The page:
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The Progressive Capacity Problem

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The progressive ideas that are today derided by business lobbyists and moderate politicos are, in fact, time travelers from the future. (Jessica Christian/S.F. Examiner)


What follows is the latest installment in “San Francisco Progressives Are (Lovely But) Often Foolish, An Infinity-Part Series” …

San Francisco progressives accomplish many things, despite holding a minority on the Board of Supervisors and a statistically insignificant number of citywide offices throughout modernity. We have passed trailblazing legislation, improving lives locally and creating precedents that get replicated elsewhere in far more hostile political climates. San Francisco always has been — and I pray always will be — a safe harbor for policies born as crackpot fantasies that reach the American mainstream. The progressive ideas that are today derided by business lobbyists and moderate politicos for being reckless, irresponsible and impractical are, in fact, time travelers from the future.

Yet, progressives lose elections. A lot. A great deal of defeat is in the job description. When you take up the cause of social and economic underdogs, it is unavoidable to be buried in an avalanche of corporate campaign cash. Much of the media won’t give you a fair shake. Establishments will oppose you and tell you they’re doing you a favor. This is the price of being from the future.

Every election we lose, we applaud ourselves for almost winning despite being outspent. Almost is righteous, but useless. Since we know we will be outspent, how do we win despite being outspent eight- or 31-to-one?

I am not convinced that there is an insurmountable hurdle of electability. Too much is made of who is endorsing who, though it is an easy shorthand. Progressives could win more elections if we solve our problems of capacity.

In 2016, we learned that we are not able to run winning campaigns for state Senate, four contested supervisorial races, 5-10 contested ballot measures, and support state and national work. We don’t have enough volunteers, donors, campaign managers, paid organizers and pollsters to cover that much turf at once. And we don’t have structures to make decisions about prioritizing with limited resources so we don’t get spread too thin.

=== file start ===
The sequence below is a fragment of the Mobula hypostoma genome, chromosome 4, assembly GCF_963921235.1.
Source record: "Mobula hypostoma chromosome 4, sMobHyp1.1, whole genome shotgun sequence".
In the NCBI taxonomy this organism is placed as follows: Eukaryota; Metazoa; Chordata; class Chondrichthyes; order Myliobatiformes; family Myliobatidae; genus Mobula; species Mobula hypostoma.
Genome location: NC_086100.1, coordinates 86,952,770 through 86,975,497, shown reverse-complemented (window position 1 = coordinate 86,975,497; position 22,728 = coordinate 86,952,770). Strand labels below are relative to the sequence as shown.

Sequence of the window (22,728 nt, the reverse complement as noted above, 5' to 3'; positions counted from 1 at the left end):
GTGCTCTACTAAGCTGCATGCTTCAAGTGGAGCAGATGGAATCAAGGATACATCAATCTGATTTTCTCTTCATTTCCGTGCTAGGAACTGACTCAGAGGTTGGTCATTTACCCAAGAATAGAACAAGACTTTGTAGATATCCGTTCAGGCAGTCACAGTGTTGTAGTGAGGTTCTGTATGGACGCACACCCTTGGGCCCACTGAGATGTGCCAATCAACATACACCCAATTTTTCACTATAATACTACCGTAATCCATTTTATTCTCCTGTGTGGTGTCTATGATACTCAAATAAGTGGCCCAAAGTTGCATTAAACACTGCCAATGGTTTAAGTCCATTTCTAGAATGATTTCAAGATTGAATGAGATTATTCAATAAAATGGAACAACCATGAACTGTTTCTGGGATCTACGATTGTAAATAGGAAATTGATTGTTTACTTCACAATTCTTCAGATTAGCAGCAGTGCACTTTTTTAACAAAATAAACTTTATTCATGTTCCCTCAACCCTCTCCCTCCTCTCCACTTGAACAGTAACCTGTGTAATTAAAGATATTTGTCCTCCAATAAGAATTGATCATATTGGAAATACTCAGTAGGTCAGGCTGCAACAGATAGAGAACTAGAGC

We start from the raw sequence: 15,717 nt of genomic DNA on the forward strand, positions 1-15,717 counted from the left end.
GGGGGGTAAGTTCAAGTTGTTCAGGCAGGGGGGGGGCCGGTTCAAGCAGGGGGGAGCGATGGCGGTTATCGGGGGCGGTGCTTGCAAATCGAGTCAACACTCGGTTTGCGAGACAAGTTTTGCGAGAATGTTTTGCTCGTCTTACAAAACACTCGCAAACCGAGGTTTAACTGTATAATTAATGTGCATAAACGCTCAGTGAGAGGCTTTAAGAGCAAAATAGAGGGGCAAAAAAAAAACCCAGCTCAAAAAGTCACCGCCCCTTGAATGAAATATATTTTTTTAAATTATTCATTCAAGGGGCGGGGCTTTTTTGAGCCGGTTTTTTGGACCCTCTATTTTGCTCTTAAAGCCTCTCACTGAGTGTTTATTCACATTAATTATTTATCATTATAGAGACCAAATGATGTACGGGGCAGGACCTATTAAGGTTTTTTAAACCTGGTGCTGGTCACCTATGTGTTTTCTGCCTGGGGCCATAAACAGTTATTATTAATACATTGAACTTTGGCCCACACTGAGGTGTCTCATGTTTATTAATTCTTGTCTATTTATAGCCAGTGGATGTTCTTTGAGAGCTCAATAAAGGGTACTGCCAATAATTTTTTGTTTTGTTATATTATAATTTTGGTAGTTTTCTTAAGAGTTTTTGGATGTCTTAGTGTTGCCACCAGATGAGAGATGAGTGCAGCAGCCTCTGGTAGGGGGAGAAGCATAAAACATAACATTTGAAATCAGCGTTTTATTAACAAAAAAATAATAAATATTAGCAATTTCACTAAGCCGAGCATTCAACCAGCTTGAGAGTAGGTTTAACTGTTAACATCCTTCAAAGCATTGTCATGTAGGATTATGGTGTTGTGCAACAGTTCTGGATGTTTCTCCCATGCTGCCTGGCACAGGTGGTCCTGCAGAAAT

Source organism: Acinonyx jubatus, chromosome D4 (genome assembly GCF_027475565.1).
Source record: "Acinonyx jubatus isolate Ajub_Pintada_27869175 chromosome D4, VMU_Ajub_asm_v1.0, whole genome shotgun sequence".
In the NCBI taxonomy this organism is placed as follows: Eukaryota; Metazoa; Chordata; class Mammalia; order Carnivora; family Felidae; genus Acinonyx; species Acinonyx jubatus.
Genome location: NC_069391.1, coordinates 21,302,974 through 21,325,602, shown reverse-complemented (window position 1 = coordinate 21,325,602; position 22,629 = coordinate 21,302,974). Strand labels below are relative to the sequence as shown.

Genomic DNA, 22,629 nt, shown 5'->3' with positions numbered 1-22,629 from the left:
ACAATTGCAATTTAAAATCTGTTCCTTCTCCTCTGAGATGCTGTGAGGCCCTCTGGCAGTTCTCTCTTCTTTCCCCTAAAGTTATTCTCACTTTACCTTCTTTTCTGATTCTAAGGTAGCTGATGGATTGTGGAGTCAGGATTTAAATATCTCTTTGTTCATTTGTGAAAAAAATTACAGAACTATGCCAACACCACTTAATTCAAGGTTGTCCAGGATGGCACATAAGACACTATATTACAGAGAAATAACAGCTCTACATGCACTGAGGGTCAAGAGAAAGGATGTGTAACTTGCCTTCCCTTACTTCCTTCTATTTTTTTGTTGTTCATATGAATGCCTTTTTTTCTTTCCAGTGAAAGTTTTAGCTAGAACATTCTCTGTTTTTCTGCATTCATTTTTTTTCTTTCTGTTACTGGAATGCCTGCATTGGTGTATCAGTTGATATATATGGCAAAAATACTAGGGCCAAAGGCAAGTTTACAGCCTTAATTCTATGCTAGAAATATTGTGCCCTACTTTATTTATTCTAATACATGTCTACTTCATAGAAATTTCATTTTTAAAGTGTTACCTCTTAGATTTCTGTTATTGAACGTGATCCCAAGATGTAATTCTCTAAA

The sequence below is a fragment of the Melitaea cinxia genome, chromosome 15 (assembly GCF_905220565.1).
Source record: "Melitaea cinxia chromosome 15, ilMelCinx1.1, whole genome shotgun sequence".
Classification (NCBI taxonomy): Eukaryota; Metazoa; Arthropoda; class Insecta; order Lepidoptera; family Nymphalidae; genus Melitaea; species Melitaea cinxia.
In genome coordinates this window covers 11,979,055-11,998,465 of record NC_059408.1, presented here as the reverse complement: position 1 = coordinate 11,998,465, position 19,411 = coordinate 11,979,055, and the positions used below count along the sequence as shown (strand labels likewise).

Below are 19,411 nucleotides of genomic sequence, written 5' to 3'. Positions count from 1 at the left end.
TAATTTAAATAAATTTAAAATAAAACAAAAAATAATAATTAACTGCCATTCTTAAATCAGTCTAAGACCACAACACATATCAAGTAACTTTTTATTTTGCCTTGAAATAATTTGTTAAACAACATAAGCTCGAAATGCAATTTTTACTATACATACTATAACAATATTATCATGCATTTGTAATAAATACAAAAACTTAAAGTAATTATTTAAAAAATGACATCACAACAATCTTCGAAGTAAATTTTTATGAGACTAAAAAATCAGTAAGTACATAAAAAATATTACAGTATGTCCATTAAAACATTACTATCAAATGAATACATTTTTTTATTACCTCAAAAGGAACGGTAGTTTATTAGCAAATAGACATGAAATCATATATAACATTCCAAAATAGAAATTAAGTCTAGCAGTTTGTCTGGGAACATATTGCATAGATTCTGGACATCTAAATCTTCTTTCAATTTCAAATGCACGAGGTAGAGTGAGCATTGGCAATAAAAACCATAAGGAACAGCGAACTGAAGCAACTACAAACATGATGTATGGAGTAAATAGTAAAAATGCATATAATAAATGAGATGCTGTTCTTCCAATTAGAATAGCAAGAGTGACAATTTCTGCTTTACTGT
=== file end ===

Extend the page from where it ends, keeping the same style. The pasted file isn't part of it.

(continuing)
Progressives can win supervisorial races despite being outspent when we are united around a candidate who is relevant to the concerns of people in the district and the moderate candidate is weak. This combination accounted for the victories of supervisors Aaron Peskin, Sandra Fewer and Hillary Ronen. Today, we have supervisors London Breed and Ahsha Safai, who moved to the left to win elections, but now sponsor legislation to increase profits for developers who are unfairly prevented from making all possible profits by democracy.

It was predictable that they would slide back to the right, but they won because progressives weren’t united around their opponents. In District 5, the tenants groups were mostly left alone by the other main forces, and the hotel workers sat out District 11 to focus on losing the Senate race. Perhaps if we had been able to agree to focus on one race, we could have won one instead of losing several.

We don’t win contested citywide races. With five supervisor races next year and an open mayor’s race the year after, progressives only have a chance if we start building capacity now. We need fewer drop-dead litmus test issues. We’re tempted to kick people out of the tent over every disagreement. The right doesn’t because they know tax cuts win them abortion bans, or vice versa.

We need a lot more campaign managers, field organizers and volunteers. We need to be training and supporting a diverse bench of candidates to build a base in every district in The City. Expanding means being less clubby.

Oh, and we need a vision for governance. State law limits what local government can do, and progressives don’t have enough transformational ideas that could be implemented locally to solve the defining problems of the day. Instead, our policies mostly mitigate, and we could do better.

Otherwise, we unnecessarily surrender The City to the checkbooks masquerading as humans.

Nato Green is a San Francisco-based comedian, writer and activist. See him on Wednesday, March 22, for Riffer’s Delight, a Mystery Science Theater-style live movie mocking show. This month they ridicule “Top Gun.”

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